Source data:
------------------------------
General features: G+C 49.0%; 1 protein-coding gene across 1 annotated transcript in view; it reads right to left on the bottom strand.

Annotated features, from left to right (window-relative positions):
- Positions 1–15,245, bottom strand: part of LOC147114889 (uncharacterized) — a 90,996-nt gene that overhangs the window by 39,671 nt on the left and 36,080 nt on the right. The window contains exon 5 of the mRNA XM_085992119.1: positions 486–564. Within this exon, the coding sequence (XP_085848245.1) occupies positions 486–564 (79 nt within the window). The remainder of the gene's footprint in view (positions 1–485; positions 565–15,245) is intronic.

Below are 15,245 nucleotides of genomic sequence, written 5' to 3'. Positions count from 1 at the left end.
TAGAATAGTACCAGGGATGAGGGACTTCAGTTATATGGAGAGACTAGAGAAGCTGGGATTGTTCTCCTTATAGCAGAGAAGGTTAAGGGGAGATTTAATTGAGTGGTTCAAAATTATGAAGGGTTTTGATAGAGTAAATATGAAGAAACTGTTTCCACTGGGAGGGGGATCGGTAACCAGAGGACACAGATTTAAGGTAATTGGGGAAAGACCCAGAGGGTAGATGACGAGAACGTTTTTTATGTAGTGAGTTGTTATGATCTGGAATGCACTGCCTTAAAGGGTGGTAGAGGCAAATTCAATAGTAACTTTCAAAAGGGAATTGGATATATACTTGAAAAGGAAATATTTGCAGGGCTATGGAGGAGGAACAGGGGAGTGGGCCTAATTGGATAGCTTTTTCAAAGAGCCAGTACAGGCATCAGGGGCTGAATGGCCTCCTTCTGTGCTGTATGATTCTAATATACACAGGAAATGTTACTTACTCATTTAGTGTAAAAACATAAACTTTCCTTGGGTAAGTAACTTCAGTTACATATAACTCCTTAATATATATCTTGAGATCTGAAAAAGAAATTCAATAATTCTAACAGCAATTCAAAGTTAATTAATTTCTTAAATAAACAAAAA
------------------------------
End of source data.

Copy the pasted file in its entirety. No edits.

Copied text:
General features: G+C 49.0%; 1 protein-coding gene across 1 annotated transcript in view; it reads right to left on the bottom strand.

Annotated features, from left to right (window-relative positions):
- Positions 1–15,245, bottom strand: part of LOC147114889 (uncharacterized) — a 90,996-nt gene that overhangs the window by 39,671 nt on the left and 36,080 nt on the right. The window contains exon 5 of the mRNA XM_085992119.1: positions 486–564. Within this exon, the coding sequence (XP_085848245.1) occupies positions 486–564 (79 nt within the window). The remainder of the gene's footprint in view (positions 1–485; positions 565–15,245) is intronic.

Below are 15,245 nucleotides of genomic sequence, written 5' to 3'. Positions count from 1 at the left end.
TAGAATAGTACCAGGGATGAGGGACTTCAGTTATATGGAGAGACTAGAGAAGCTGGGATTGTTCTCCTTATAGCAGAGAAGGTTAAGGGGAGATTTAATTGAGTGGTTCAAAATTATGAAGGGTTTTGATAGAGTAAATATGAAGAAACTGTTTCCACTGGGAGGGGGATCGGTAACCAGAGGACACAGATTTAAGGTAATTGGGGAAAGACCCAGAGGGTAGATGACGAGAACGTTTTTTATGTAGTGAGTTGTTATGATCTGGAATGCACTGCCTTAAAGGGTGGTAGAGGCAAATTCAATAGTAACTTTCAAAAGGGAATTGGATATATACTTGAAAAGGAAATATTTGCAGGGCTATGGAGGAGGAACAGGGGAGTGGGCCTAATTGGATAGCTTTTTCAAAGAGCCAGTACAGGCATCAGGGGCTGAATGGCCTCCTTCTGTGCTGTATGATTCTAATATACACAGGAAATGTTACTTACTCATTTAGTGTAAAAACATAAACTTTCCTTGGGTAAGTAACTTCAGTTACATATAACTCCTTAATATATATCTTGAGATCTGAAAAAGAAATTCAATAATTCTAACAGCAATTCAAAGTTAATTAATTTCTTAAATAAACAAAAA